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# Average Household Spending and Reward Checking Accounts

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According to the Bundle Report 2010, the average US household spent \$37,782 in 2009 on expenses other than mortgage or rent. One of the articles in the report shows how the top US cities compare in the average spending. Austin, TX is the highest with \$67,076. The next two are Scottsdale, AZ at \$64,687 and San Jose, CA at \$59,022. The lowest spending city is Detroit, MI at \$16,446.

There are also a lot of other interesting spending stats in the report, but I found the average household spending the most interesting since this is relevant to high-yield reward checking accounts. With the monthly debit card usage requirements, banks are hoping the average customer will use the debit card for the majority of their purchases. With each debit card purchase, the banks gets about 1.75% of the purchase through interchange fees. As I showed in my post on the math behind reward checking, debit card usage is one of the important features that allow reward checking to pay out the high interest.

Let's do the math again based on the average spending mentioned in the report. Let's assume half of the yearly purchases is made with the debit card. The bundle.com site does not currently have data on average savings (the site says they plan on having this soon). So for simplicity, let's assume the balance of an average reward checking customer is \$10,000. And let's assume a 4.00% interest rate if monthly requirements are met.

• Total yearly debit card purchases: 50% of \$37,782 = \$18,891
• Interchange fees the banks receive: 1.75% of \$18,891 = \$331
• Interest earned during the year: 4.00% of \$10,000 = \$400
• Interest not offset by the interchange fees: \$400 - \$331 = \$69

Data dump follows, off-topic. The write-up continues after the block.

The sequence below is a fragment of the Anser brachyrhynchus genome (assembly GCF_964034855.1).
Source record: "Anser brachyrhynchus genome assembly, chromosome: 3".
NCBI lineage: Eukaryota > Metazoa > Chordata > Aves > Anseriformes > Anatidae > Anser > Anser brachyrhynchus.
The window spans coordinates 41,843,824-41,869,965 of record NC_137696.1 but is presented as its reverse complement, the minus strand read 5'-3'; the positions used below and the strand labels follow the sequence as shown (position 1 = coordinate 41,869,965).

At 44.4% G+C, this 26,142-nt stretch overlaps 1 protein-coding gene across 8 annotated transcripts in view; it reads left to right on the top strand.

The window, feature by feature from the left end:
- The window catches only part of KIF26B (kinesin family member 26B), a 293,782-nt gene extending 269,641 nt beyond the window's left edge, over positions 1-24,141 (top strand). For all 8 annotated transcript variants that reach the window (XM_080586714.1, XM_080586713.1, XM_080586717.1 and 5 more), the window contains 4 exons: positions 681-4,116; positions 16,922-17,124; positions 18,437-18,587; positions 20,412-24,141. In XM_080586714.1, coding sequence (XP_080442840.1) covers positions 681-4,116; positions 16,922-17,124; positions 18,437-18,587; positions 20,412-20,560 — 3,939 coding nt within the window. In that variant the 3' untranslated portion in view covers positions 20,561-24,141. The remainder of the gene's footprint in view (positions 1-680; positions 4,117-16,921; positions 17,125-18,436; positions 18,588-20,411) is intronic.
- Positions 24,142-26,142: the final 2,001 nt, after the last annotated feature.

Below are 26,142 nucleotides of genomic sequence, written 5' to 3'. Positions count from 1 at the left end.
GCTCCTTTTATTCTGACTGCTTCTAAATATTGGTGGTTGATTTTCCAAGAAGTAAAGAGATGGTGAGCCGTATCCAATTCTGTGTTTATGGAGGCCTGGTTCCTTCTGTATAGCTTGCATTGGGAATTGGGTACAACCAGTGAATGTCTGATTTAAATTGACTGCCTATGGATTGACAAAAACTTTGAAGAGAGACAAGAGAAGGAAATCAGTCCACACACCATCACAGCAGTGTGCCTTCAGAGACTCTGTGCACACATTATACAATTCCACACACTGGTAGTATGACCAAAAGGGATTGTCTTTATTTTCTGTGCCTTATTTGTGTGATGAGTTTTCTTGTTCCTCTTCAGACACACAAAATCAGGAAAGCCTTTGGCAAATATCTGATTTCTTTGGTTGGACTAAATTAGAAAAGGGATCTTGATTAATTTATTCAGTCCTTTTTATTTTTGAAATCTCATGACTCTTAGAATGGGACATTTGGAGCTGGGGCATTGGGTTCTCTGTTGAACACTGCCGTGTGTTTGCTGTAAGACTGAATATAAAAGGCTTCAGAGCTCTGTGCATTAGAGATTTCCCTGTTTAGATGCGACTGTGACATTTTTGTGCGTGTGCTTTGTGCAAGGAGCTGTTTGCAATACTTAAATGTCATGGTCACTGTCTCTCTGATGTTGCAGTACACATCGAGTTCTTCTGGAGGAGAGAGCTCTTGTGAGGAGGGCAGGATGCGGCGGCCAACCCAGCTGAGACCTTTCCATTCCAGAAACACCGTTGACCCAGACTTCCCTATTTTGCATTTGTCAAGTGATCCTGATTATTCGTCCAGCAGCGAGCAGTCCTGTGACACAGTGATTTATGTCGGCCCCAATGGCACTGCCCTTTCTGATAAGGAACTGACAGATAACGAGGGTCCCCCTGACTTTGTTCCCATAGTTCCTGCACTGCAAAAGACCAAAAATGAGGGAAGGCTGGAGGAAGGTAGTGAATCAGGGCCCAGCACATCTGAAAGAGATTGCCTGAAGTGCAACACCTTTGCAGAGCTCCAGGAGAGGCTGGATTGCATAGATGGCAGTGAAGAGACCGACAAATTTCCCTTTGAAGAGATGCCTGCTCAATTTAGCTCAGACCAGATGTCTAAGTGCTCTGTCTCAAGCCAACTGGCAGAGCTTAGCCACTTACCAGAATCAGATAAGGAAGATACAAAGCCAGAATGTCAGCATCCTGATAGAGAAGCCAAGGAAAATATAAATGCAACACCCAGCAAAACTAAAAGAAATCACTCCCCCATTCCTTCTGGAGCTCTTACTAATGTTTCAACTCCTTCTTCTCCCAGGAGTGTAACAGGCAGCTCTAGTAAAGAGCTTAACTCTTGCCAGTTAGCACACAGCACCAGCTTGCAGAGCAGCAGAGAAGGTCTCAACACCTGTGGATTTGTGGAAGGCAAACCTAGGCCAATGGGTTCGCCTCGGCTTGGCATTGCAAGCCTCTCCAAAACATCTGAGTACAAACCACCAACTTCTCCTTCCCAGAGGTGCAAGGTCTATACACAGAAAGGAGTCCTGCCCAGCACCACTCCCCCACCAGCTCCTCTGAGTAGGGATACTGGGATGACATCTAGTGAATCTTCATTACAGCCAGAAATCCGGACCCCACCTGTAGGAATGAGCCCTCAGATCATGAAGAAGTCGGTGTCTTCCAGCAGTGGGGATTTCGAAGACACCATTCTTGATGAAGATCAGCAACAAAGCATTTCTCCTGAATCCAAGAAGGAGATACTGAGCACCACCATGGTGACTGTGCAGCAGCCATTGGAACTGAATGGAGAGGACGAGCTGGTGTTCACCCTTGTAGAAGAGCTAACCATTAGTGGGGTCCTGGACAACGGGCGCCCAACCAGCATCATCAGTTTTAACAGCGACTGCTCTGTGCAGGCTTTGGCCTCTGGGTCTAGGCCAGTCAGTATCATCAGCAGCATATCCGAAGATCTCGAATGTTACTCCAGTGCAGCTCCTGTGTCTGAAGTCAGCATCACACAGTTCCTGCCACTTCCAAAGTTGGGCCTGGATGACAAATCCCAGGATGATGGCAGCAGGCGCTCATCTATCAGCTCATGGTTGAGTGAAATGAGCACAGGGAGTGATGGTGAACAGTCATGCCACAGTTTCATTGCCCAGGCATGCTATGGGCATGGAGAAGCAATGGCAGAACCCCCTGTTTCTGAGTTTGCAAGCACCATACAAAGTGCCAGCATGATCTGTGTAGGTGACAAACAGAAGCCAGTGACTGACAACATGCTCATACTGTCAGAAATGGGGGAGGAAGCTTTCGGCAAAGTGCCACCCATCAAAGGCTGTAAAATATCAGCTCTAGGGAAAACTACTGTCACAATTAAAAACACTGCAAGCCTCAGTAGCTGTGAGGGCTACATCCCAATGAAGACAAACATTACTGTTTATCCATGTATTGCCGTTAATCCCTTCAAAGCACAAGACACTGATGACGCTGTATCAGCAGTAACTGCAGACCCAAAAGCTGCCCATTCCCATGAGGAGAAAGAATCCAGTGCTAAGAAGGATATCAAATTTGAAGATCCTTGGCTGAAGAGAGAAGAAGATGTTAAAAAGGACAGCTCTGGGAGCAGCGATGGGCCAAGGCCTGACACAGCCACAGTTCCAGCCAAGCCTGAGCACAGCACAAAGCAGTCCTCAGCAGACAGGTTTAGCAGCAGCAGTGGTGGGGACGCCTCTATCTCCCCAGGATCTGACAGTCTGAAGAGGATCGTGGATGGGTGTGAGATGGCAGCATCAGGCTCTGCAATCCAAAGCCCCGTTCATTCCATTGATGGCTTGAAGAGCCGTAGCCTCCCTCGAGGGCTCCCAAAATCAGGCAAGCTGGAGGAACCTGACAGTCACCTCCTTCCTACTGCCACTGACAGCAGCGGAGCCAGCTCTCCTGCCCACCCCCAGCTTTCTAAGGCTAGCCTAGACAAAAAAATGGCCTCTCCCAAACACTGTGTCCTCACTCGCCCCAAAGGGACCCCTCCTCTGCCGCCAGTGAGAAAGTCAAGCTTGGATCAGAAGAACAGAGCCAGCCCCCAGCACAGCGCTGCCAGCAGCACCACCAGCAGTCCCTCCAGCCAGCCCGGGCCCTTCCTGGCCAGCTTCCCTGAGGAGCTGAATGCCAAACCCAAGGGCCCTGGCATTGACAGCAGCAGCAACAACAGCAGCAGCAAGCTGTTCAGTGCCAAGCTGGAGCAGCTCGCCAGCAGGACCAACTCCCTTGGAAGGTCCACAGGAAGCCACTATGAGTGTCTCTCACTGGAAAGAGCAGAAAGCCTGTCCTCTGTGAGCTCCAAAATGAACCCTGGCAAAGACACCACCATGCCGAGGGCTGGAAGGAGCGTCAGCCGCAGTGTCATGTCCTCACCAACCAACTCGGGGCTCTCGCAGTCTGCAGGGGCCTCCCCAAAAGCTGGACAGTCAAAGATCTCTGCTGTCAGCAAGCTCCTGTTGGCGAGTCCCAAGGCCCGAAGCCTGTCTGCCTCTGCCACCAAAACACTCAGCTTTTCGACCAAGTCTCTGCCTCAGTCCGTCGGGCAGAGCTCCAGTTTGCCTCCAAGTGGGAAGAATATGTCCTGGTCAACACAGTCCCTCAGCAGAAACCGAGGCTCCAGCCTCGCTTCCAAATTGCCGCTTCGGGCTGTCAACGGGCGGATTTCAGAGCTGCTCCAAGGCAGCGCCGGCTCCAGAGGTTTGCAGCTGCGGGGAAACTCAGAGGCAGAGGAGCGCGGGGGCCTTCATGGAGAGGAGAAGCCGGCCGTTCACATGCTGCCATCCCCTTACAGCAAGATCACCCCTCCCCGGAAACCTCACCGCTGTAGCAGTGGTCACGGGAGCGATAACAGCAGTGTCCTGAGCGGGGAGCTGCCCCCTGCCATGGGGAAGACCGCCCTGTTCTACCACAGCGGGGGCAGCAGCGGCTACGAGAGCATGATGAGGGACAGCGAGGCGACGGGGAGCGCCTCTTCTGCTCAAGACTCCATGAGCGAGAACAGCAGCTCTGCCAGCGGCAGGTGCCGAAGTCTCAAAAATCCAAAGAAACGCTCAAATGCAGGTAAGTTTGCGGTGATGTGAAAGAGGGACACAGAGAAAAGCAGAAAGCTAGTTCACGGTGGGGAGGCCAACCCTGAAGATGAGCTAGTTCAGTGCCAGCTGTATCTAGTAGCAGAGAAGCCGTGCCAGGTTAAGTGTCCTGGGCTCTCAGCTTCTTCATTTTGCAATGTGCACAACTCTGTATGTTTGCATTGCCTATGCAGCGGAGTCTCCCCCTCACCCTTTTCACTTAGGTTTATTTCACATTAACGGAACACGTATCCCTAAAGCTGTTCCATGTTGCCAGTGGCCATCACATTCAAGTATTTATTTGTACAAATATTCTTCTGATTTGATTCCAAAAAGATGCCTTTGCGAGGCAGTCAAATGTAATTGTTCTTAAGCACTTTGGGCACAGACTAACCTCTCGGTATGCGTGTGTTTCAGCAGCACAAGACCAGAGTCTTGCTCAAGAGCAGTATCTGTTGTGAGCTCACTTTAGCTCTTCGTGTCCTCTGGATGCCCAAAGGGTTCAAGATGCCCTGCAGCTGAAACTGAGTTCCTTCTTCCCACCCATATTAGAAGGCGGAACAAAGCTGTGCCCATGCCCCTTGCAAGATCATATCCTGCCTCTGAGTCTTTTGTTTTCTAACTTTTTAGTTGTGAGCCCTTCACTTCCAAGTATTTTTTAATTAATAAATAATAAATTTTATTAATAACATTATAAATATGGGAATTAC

• Effective interest rate after interchange fees: \$69 / \$10,000 = 0.69%

From the customer point of view, it looks like he's receiving a 4.00% interest rate. However, due to the debit card usage, it's only costing the bank 0.69% in interest.

There are other factors that come into play in addition to interchange fees. One is the case when the customer doesn't qualify for the reward checking rate. That helps reduce the interest the bank has to pay out. Overdraft fees are another source of revenue for the banks, and claims have been made that higher debit card usage leads to more of these fees for the banks.

Banks claim that offering only e-statements contributes to the high rate. In my opinion this isn't that significant. Internet banks have long done this, and it may help a little, but brick-and-mortar banks need a lot more than this to have rates higher the online savings account rates.

As you can see, the above result would change a lot if customers use their debit card for only a few small purchases. If the bank has too many of these customers, there's no way for them to keep paying the high interest rate. Fortunately, as the Bundle.com report shows, there are a lot of spenders in the US, and thanks to the reward checking accounts, we savers can profit from them.

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amit   |     |   Comment #1
The 1.75% interchange fee will be applicable in case of non-pin based transactions. But many of the Reward Checking only have debit card transactions requirement (not necesarilly signature based). So I doubt banks are making that much money from interchange fees considering this... Any comments?
51hh   |     |   Comment #2
There are other factors (than Debit Card Interchange Fees) for RCA benefits for banks.  For example, long-term investor relationship, needed capitals, national availbility, and most importantly, number of accounts that failed to meet monthly requirements.

That is why some banks with minimum debit card requirements lowered rate/limit while others get to keep the high interest rate.
Anonymous   |     |   Comment #3
that's what i was thinking.

For my 3 RCAs, i'd say only 3-5 of the 32 transactions i'm required to make are non-PIN (signature based).   Although i'm not one of the people that makes all the transactions \$10 or under either.
Anonymous   |     |   Comment #5
It seems to me that significant expenses have not been taken into consideration in this calculation of the cost of these checking accounts (EX. ATM expenses, servicing costs, acquisition expenses... etc.) How can these be ignored?

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